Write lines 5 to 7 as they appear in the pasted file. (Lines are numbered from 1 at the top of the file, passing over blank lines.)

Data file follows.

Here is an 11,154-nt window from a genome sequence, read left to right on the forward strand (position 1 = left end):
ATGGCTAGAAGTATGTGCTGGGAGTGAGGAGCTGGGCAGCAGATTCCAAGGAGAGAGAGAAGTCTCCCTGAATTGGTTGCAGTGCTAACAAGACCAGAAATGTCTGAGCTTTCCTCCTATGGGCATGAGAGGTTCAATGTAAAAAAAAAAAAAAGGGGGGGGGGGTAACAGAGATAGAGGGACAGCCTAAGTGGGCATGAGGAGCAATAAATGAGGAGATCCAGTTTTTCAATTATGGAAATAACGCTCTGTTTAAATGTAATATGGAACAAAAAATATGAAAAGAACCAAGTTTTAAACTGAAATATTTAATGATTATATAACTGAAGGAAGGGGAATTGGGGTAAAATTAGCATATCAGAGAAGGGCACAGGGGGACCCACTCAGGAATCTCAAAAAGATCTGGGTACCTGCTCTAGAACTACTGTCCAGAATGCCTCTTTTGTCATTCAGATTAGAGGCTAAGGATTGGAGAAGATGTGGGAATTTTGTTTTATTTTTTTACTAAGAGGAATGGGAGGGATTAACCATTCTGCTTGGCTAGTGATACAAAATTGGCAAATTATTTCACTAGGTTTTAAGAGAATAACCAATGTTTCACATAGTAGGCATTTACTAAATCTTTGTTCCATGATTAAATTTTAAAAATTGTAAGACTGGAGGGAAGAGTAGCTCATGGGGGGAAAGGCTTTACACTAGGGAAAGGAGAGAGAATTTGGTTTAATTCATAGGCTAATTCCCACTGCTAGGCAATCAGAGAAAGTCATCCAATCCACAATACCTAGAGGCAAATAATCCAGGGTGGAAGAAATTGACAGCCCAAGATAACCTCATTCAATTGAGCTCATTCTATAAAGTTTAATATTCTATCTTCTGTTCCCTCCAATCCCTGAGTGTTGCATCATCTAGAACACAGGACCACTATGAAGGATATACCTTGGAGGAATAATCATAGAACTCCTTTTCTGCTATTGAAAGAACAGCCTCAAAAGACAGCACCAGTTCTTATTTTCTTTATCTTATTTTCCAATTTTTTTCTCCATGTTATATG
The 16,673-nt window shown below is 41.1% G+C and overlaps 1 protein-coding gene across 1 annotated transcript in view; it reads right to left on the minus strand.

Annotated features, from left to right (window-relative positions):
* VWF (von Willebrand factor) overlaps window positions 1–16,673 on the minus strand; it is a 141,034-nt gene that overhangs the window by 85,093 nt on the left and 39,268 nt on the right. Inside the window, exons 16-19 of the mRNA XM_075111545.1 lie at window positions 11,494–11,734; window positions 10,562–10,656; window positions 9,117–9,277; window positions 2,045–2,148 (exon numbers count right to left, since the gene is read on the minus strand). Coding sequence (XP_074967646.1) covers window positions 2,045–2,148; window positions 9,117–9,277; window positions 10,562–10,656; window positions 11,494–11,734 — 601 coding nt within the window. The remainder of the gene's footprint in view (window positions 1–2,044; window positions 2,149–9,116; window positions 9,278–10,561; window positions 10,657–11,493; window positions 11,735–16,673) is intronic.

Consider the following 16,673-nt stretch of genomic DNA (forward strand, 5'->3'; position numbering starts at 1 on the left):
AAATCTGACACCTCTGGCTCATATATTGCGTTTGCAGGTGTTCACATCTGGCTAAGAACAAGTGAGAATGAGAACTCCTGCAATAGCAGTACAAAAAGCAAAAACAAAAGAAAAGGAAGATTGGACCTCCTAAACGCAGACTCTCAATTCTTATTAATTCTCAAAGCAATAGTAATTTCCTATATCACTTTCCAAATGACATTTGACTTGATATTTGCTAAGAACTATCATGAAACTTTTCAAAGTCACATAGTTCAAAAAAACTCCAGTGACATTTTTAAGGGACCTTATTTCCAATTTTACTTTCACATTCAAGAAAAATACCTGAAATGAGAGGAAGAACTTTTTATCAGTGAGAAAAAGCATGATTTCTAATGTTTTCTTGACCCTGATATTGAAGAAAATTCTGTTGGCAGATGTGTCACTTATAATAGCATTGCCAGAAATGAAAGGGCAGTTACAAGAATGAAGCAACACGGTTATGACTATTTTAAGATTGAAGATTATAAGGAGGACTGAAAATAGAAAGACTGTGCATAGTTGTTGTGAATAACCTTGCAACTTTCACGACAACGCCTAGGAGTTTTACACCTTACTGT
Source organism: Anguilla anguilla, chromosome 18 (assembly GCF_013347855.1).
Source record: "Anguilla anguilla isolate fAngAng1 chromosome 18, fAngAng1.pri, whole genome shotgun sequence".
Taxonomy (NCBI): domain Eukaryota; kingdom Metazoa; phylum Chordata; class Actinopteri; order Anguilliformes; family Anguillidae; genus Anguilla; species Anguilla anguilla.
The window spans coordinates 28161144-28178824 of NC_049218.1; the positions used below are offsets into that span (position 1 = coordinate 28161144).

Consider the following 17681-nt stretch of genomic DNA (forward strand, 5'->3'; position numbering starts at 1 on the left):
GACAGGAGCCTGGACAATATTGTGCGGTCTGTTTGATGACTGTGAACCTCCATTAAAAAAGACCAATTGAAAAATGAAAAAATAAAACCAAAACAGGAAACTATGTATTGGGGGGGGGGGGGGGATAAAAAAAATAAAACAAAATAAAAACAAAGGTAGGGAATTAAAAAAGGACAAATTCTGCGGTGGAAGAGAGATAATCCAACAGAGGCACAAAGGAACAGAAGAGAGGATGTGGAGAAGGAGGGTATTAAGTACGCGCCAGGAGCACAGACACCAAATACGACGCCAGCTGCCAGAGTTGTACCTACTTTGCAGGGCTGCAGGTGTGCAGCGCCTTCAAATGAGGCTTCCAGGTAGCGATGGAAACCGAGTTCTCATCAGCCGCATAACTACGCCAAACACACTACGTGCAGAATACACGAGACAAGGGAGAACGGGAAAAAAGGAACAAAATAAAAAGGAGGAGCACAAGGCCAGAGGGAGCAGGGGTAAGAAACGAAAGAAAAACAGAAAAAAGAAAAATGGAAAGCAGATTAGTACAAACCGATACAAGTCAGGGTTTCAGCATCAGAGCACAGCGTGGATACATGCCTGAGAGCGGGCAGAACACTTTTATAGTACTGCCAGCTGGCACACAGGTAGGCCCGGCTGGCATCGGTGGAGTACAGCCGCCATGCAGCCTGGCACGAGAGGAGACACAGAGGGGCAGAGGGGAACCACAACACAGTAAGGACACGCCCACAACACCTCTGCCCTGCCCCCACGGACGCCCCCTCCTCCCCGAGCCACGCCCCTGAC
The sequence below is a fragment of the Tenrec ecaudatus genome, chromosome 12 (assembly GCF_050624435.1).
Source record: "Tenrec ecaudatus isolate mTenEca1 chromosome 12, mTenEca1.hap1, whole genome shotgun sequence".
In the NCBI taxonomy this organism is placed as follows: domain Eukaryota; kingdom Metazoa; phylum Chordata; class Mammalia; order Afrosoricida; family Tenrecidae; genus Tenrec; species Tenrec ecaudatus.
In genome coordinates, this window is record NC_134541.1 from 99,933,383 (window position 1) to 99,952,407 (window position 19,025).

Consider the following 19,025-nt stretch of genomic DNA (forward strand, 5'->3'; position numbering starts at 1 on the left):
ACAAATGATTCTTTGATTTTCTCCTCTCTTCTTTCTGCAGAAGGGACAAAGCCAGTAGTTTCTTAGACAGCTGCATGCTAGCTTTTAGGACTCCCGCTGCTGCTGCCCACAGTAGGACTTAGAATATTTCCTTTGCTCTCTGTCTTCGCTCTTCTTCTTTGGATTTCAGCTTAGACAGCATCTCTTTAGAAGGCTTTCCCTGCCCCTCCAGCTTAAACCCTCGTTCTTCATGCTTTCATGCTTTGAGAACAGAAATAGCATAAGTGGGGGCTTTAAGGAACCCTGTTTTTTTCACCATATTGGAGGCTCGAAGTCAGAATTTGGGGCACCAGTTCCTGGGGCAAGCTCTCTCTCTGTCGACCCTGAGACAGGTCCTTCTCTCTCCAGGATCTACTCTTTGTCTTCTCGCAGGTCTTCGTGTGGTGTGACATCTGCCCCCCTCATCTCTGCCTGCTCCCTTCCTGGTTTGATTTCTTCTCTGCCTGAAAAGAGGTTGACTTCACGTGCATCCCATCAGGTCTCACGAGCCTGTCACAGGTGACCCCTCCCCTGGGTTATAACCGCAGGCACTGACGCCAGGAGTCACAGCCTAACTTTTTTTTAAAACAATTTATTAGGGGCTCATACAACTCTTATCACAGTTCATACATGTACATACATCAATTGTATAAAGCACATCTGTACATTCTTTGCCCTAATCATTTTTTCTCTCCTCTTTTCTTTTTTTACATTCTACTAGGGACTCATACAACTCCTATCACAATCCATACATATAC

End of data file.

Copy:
* VWF (von Willebrand factor) overlaps window positions 1–16,673 on the minus strand; it is a 141,034-nt gene that overhangs the window by 85,093 nt on the left and 39,268 nt on the right. Inside the window, exons 16-19 of the mRNA XM_075111545.1 lie at window positions 11,494–11,734; window positions 10,562–10,656; window positions 9,117–9,277; window positions 2,045–2,148 (exon numbers count right to left, since the gene is read on the minus strand). Coding sequence (XP_074967646.1) covers window positions 2,045–2,148; window positions 9,117–9,277; window positions 10,562–10,656; window positions 11,494–11,734 — 601 coding nt within the window. The remainder of the gene's footprint in view (window positions 1–2,044; window positions 2,149–9,116; window positions 9,278–10,561; window positions 10,657–11,493; window positions 11,735–16,673) is intronic.

Consider the following 16,673-nt stretch of genomic DNA (forward strand, 5'->3'; position numbering starts at 1 on the left):
AAATCTGACACCTCTGGCTCATATATTGCGTTTGCAGGTGTTCACATCTGGCTAAGAACAAGTGAGAATGAGAACTCCTGCAATAGCAGTACAAAAAGCAAAAACAAAAGAAAAGGAAGATTGGACCTCCTAAACGCAGACTCTCAATTCTTATTAATTCTCAAAGCAATAGTAATTTCCTATATCACTTTCCAAATGACATTTGACTTGATATTTGCTAAGAACTATCATGAAACTTTTCAAAGTCACATAGTTCAAAAAAACTCCAGTGACATTTTTAAGGGACCTTATTTCCAATTTTACTTTCACATTCAAGAAAAATACCTGAAATGAGAGGAAGAACTTTTTATCAGTGAGAAAAAGCATGATTTCTAATGTTTTCTTGACCCTGATATTGAAGAAAATTCTGTTGGCAGATGTGTCACTTATAATAGCATTGCCAGAAATGAAAGGGCAGTTACAAGAATGAAGCAACACGGTTATGACTATTTTAAGATTGAAGATTATAAGGAGGACTGAAAATAGAAAGACTGTGCATAGTTGTTGTGAATAACCTTGCAACTTTCACGACAACGCCTAGGAGTTTTACACCTTACTGT